iv) What about the ethics of privacy? If Michael wants to have a serious discussion of that issue, then he needs to draw some rudimentary distinctions:
v) Some subject matter is inherently private. Even if it were to accidentally appear in the public domain, it would still be inherently private.
vi) Conversely, some subject matter is private in the purely technical sense that it appears in a technically quasi-private domain, even though the content is not inherently private.
vii) If we’re going to discussion the ethics of privacy, we must also discuss unethical privacy. For instance, patient confidentiality or the attorney/client privileged can sometimes be abused to conceal criminality.
Or take the following hypothetical: an employee has been falsely accused of malfeasance. He’s been framed.
Another coworker knows who framed him. The coworker has information which could exonerate his colleague. But he withholds that information from their supervisors.
He’s prepared to defend his colleague in private, by expressing moral support (“Just between you and me, I think it’s unfair”), but he won’t go to his supervisors with the exculpatory evidence. So his colleague is unjustly terminated. And finds it hard to get another job since he has a black mark on his record.
In that situation, where to the ethical obligations lie? The ethics of privacy has to transcend artificial, made-up rules.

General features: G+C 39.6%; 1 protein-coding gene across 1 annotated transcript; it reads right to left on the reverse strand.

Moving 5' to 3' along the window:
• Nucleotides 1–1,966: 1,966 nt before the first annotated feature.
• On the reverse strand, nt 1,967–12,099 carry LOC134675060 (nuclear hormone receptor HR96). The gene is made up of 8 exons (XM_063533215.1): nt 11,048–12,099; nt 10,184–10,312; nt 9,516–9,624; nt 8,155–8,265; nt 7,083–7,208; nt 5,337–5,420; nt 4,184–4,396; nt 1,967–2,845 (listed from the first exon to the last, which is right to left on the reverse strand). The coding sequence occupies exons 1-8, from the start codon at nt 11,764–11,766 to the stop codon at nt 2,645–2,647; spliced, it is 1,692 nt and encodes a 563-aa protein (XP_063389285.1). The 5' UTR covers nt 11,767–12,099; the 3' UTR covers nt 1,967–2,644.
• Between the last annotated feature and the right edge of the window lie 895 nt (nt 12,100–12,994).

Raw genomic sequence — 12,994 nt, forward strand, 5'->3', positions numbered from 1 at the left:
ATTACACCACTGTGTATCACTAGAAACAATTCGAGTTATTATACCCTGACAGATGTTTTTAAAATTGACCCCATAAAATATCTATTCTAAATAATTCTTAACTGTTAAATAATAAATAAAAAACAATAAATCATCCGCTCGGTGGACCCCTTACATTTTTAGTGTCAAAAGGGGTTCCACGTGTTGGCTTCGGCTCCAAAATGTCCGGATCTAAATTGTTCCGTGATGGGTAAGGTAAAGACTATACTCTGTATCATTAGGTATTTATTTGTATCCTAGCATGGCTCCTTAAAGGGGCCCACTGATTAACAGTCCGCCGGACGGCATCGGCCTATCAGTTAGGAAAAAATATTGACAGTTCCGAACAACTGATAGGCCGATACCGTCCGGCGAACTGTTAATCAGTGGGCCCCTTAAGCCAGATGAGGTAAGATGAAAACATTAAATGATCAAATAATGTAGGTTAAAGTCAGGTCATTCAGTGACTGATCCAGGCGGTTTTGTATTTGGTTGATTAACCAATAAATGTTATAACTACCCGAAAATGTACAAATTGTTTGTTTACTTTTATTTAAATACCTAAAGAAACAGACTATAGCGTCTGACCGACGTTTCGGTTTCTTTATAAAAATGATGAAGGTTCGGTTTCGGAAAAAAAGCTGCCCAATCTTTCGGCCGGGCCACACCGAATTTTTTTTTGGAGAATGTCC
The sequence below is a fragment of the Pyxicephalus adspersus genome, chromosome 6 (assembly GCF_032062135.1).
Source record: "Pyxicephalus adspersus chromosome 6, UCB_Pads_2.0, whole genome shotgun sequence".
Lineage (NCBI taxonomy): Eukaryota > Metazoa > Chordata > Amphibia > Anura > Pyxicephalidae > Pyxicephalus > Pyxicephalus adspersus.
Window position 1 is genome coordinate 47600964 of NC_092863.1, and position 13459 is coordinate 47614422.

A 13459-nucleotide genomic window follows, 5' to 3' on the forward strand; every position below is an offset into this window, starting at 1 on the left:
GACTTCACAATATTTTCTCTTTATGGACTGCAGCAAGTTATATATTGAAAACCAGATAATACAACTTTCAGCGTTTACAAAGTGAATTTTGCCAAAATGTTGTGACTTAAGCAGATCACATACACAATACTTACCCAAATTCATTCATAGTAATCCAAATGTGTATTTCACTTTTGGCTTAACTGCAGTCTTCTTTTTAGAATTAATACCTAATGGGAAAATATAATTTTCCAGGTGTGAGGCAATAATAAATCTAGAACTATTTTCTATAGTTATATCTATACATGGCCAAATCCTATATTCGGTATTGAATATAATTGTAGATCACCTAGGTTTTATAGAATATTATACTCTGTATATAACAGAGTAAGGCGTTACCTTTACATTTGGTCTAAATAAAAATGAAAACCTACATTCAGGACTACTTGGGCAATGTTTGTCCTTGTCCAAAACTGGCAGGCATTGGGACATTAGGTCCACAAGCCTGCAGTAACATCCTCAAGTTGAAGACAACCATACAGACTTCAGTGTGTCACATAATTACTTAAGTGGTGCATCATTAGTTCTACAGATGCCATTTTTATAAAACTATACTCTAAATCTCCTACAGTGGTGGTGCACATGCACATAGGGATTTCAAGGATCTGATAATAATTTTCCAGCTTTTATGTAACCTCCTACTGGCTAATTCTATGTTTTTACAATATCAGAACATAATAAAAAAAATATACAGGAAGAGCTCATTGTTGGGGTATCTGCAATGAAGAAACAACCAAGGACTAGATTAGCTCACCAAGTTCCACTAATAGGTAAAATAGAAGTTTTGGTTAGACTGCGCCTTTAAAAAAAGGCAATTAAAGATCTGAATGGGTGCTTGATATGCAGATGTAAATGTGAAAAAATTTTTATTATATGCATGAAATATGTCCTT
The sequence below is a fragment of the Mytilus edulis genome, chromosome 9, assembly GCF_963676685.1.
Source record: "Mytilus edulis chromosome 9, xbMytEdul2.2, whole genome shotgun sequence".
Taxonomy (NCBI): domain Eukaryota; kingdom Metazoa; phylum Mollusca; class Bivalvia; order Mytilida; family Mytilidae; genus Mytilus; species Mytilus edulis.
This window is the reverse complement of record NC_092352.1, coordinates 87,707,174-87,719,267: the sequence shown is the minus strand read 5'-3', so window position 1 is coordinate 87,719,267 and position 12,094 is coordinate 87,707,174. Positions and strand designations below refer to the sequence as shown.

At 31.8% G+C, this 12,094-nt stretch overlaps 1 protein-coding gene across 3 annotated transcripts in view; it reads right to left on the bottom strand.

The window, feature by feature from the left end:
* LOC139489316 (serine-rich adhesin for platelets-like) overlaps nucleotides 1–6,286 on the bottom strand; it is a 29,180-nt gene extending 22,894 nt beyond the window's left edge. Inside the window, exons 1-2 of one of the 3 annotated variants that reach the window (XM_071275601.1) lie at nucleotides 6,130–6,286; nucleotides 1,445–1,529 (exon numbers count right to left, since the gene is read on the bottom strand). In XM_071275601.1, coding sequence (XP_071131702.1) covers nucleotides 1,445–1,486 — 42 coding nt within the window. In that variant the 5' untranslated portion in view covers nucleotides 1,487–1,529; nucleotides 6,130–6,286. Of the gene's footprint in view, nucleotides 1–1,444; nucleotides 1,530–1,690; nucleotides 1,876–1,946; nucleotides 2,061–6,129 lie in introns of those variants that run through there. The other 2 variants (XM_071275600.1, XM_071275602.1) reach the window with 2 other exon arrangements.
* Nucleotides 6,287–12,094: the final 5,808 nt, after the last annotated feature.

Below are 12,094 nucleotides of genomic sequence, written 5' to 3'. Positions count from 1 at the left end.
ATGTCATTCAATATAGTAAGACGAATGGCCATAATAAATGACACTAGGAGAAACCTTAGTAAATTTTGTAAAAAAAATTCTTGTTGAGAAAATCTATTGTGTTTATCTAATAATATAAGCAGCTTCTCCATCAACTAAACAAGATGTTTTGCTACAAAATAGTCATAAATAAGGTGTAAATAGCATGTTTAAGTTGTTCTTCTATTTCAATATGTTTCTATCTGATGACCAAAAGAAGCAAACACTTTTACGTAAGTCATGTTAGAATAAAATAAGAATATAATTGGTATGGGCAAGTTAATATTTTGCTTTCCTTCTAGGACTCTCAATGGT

viii) Historians and biographers routinely quote or publish private letters and diaries of famous men and women. I doubt the average reader gives that a second thought, even though this material was never intended for public consumption. What should we make of that practice?
ix) Moving along, Michael has been assailing conservative Christians far more harshly than anything I said in my post. So I’m puzzled by why he thinks his own statements should be shielded from much milder scruitiny on my part.
If he’s going to publicly attack other Christians as ignorant, unscholarly, and so on, then doesn’t he think his own statements merit the same level of critical scrutiny?
x) Michael also says I “completely misrepresented” his views, that my comments were “both unwarranted and false,” but he does nothing to disprove anything I suggested.
xi) Yes, my “One with Krishna” title was sarcastic, but a lot of what Michael has been saying lately sounds like a cross between Deepak Chopra and Frank Schaeffer.
xii) I’ll finish with an email I sent Michael back in June:
I’m also not clear on why you’re gunning for easy targets. It’s like trying to discredit paranormal research in general by attacking Dionne Warwick.
In the past you’ve indicated that you disapprove of critics who attack the weakest version of an argument, or attack the worst representatives of a position. Obviously you’re more than a match for the average Baptist preacher or homeschooling mom or surfer dude. So what does that prove, exactly? If you fight somebody below your weight division, you can probably win. Caín Velásquez v. the high school bully.
Guess who comes out on top. And the significance of that is...what?
So I’m not clear on where you’re going with this. If your objection is to “Fundamentalist Christianity” as an intellectual position, then shouldn’t you redirect your fire at the most astute spokesmen for that position?
I also don’t know what you have in mind by “Fundamentalist Christianity.”